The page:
Those committed to reparative therapy frequently point to the one published study that tried to suggest such therapy may have an effect. This study, published by Dr. Robert Spitzer in 2003, interviewed 200 gay men and women who reported some "minimal change" in their sexual orientation lasting 5 years since reparative therapy. Now, the New York Times is reporting that Dr. Spitzer recently renounced the study (see here or here) .
They study's methodology was so problematic, it is stunning it was published. First, the sample was entirely self-selected (i.e. people who had undergone reparative therapy and wanted to participate could volunteer), including ex-gay political advocates. This means the people who participated may have simply been those particularly motivated to convince themselves or others they were not gay, or those particularly motivated to believe reparative therapy works, or those of more ambiguous sexual orientation to begin with, etc. (Even among this population, the changes reported were limited!) There was no random assignment to a therapy group and a control group, which is the hallmark of a proper experiment.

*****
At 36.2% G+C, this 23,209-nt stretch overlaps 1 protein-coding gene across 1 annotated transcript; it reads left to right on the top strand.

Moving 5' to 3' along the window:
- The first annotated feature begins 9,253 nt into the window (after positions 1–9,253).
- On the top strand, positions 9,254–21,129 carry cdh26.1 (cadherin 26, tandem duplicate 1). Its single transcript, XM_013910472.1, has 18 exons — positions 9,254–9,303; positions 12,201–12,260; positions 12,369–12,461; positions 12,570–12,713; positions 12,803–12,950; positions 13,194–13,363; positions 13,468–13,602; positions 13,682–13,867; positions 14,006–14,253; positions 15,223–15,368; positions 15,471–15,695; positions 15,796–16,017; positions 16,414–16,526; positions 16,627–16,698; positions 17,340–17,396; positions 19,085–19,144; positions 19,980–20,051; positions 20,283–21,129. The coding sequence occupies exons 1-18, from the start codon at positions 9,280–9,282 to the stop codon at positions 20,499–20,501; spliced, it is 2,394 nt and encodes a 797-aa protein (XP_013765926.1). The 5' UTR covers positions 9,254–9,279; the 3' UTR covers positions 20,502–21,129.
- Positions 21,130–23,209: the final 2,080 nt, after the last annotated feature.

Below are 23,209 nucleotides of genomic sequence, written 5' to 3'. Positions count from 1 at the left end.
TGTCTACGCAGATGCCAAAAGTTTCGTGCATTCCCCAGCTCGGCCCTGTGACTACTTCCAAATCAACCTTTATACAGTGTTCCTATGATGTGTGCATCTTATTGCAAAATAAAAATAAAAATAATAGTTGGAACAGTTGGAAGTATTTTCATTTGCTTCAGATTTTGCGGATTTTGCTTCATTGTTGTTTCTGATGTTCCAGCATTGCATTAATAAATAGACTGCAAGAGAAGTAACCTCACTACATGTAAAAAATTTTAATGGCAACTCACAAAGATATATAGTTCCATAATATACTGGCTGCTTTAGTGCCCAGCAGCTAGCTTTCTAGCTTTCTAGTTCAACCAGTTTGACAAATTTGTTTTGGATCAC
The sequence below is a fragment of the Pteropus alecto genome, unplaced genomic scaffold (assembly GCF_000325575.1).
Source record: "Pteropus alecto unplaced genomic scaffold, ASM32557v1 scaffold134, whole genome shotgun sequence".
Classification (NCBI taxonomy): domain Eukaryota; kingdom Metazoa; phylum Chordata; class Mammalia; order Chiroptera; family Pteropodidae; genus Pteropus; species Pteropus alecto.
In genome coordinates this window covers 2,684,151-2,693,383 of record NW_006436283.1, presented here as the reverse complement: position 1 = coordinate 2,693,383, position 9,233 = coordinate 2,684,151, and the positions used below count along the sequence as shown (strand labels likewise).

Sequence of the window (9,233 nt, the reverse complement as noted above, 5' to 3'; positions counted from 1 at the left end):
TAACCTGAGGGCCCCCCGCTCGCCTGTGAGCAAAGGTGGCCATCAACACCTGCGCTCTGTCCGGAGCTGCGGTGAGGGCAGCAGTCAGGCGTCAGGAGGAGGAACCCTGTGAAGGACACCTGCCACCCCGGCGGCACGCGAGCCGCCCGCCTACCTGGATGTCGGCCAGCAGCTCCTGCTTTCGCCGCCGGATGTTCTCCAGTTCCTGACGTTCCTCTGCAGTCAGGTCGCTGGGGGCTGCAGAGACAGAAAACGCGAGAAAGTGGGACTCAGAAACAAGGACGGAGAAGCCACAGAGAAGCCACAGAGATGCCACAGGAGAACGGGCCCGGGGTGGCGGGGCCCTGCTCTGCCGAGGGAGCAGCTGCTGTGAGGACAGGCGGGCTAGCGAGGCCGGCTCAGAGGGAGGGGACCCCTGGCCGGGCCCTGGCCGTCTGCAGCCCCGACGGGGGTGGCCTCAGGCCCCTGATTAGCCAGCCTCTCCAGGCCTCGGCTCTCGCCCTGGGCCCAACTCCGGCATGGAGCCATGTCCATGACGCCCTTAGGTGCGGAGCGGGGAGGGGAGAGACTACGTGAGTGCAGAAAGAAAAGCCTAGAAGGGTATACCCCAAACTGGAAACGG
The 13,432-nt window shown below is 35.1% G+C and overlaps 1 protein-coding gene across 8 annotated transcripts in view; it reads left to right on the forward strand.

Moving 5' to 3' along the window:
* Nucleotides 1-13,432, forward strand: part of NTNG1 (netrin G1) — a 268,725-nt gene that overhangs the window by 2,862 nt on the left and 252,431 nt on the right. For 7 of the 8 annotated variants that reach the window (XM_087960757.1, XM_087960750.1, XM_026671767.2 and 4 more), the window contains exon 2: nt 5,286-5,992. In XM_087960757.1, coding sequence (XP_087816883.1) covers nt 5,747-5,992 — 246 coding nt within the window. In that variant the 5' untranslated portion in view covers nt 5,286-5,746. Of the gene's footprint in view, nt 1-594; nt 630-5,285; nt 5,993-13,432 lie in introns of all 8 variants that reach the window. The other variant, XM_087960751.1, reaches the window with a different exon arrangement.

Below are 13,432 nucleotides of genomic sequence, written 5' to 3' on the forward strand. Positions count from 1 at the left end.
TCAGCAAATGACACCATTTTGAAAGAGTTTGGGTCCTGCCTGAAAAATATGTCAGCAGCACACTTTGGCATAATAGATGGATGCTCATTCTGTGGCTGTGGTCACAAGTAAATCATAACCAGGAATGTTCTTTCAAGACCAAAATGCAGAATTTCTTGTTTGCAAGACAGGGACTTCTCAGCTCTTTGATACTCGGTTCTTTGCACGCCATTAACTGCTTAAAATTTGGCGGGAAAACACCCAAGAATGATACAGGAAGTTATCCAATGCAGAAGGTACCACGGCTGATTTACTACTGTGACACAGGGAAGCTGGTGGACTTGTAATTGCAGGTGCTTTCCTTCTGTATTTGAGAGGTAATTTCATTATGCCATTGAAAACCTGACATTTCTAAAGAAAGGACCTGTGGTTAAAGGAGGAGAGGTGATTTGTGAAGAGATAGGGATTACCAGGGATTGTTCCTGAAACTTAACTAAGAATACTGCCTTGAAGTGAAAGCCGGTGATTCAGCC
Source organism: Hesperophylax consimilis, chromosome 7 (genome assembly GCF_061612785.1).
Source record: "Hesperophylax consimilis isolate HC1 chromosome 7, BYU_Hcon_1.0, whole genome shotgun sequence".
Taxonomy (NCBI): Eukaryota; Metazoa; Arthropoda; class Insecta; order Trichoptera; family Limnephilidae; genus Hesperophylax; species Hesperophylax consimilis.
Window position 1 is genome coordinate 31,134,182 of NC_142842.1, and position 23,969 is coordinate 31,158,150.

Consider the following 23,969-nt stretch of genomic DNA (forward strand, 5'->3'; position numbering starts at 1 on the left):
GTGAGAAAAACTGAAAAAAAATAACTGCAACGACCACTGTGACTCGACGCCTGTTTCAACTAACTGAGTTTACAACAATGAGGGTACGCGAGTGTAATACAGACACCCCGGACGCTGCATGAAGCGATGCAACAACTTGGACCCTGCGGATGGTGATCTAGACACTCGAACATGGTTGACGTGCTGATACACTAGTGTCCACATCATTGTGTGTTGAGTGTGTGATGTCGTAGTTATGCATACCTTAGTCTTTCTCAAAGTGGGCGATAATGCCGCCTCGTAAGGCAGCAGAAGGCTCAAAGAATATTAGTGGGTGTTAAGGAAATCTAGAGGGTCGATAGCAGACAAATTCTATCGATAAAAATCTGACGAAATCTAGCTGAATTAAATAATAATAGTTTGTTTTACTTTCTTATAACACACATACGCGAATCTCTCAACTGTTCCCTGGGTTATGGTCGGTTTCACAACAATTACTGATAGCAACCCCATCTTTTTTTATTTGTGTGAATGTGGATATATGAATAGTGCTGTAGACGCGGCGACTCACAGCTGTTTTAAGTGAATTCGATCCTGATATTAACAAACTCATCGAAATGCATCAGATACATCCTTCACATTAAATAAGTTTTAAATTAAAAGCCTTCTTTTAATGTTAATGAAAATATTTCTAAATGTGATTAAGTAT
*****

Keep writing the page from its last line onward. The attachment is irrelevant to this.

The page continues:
Worse, the study relied entirely on retrospective self-report: participants were asked, for example, how often they had desired someone of the same sex in the year before therapy--which was years prior at the time of the interview--and how much they had desired it in the past year. There is no guarantee whatsoever about the accuracy of their memories, or even that they were reporting the truth, which is particularly problematic amongst those so motivated to report change.
So, it is interesting to hear that Dr. Spitzer himself has recently admitted to these problems and renounced the study. Hopefully this study can be laid to rest in public discourse.
The Bas Melech Dress
1 week ago